The first time I saw him he was a two-pound ball of black fur shaking uncontrollably in a corner. He couldn’t walk very well. Two steps, sit, two steps, sit. His hind legs had not developed properly or fully—I am not sure which.
He was the runt in a litter of four puppies born under a bed of a neglected, malnourished one-year old mother. Weeks later when I saw him, all the puppies and the mother were in the home of a wonderful, kind, compassionate woman who fostered dogs. I do not know what happened to the original owner, but I truly hope they never have another animal in their home again.
The second I laid eyes on him I fell in love. My heart broke for this little fellow and I wanted to hold him, comfort him and help him find his way. My partner and I had recently found out we would never have children of our own. I am not sure how much this influenced my immediate need to protect and care for him and I don’t really care. What I know is that I picked him up, put him on my shoulder and began to rock, something I still do today.
He came home with us shortly afterward, along with his sister, a strong, willful pound of energy.
She helped me take care of him. He followed her lead and she barked at him when he was not doing what he was told.
I love them both unconditionally, but in different ways.
She is independent, he is not. He follows me everywhere. She does her own thing.
He sleeps in my arm like a teddy bear at night. She sleeps at the end of the bed.
She is the reason they came into our lives. As I walked by she stood on her hind legs, paws and ears up, big pleading eyes, barking small friendly barks.
Immediately I heard in my head, pick me, pick me! I did. I picked her up and she licked my face all over. When I put her down, she ran over to him, alerting me to the small trembling ball of fur in the corner. That was all it took; at that moment they became part of our family.
As I sit writing, a small tennis ball has been dropped at my feet. He loves to play ball. I throw the ball and he runs as fast as he can across the room with a little skip, adjusting his hind leg.
He is healthy but needs a little extra support. He can’t go up or down stairs and we have a doggie stroller for long walks.
We take care of one another.
I cuddle and rock him when he is feeling down, she still alerts me when he is doing something he shouldn’t, and he wakes me every day at 6am with doggie kisses.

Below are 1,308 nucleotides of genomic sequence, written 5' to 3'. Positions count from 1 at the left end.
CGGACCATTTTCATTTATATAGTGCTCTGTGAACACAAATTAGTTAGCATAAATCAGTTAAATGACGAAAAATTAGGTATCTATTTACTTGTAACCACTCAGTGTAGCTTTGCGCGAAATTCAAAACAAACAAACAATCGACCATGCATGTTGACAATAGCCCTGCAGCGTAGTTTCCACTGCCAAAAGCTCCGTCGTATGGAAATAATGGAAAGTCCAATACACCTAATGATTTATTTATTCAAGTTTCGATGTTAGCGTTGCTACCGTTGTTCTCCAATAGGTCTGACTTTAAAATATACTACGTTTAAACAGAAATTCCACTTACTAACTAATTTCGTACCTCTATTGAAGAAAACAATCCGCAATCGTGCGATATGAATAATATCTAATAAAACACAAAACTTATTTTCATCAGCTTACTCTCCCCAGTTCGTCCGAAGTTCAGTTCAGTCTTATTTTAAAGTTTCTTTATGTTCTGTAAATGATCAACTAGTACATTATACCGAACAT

His happy-go-lucky demeanour keeps me hopeful and reminds me the world can be a good place
He brightens our day every day. He makes dark dreary days joyful. He makes bright sunny days that much brighter. I cannot look at him without smiling.
He has his own smiley face. Tongue out, lightly panting. He twirls a lot because he cannot control his happiness.
I don’t want you to think he is perfect.
We have our dark moments—like the chewed baseboards and the area rug that went to the curb covered in pee—and there are the rare moments when his temper comes out.
In these moments he locks eyes with me, raises his leg and pees on the wall. I feel a mixture of pride and anger in these moments because I do think it is a smart move by a little guy with few moves at his disposal.
I cannot imagine my life without them.
They keep me on a schedule, force me to get outside and provide never- ending entertainment and joy. The day they came into my life my heart grew three sizes.
And that’s my story of how a two-pound puppy stole my heart, taught me unconditional love and made me a better, more kind and understanding, person.
His happy face and shy demeanour changed my life for the better, proving that love can be found in many places. It doesn’t need to be earth shattering or disney-like, it can be as simple as picking up a trembling puppy.
Stacey Jacobs has been a Sex Educator for almost 2 decades. For 13 of those years she worked as a Sexual Health Educator at Planned Parenthood. She teaches in the Sexuality, Marriage and Family Studies Program at the University of Waterloo and when not educating, she enjoys reading, walking her dogs and eating good food. The life of a Sex Educator is usually not as interesting as people assume.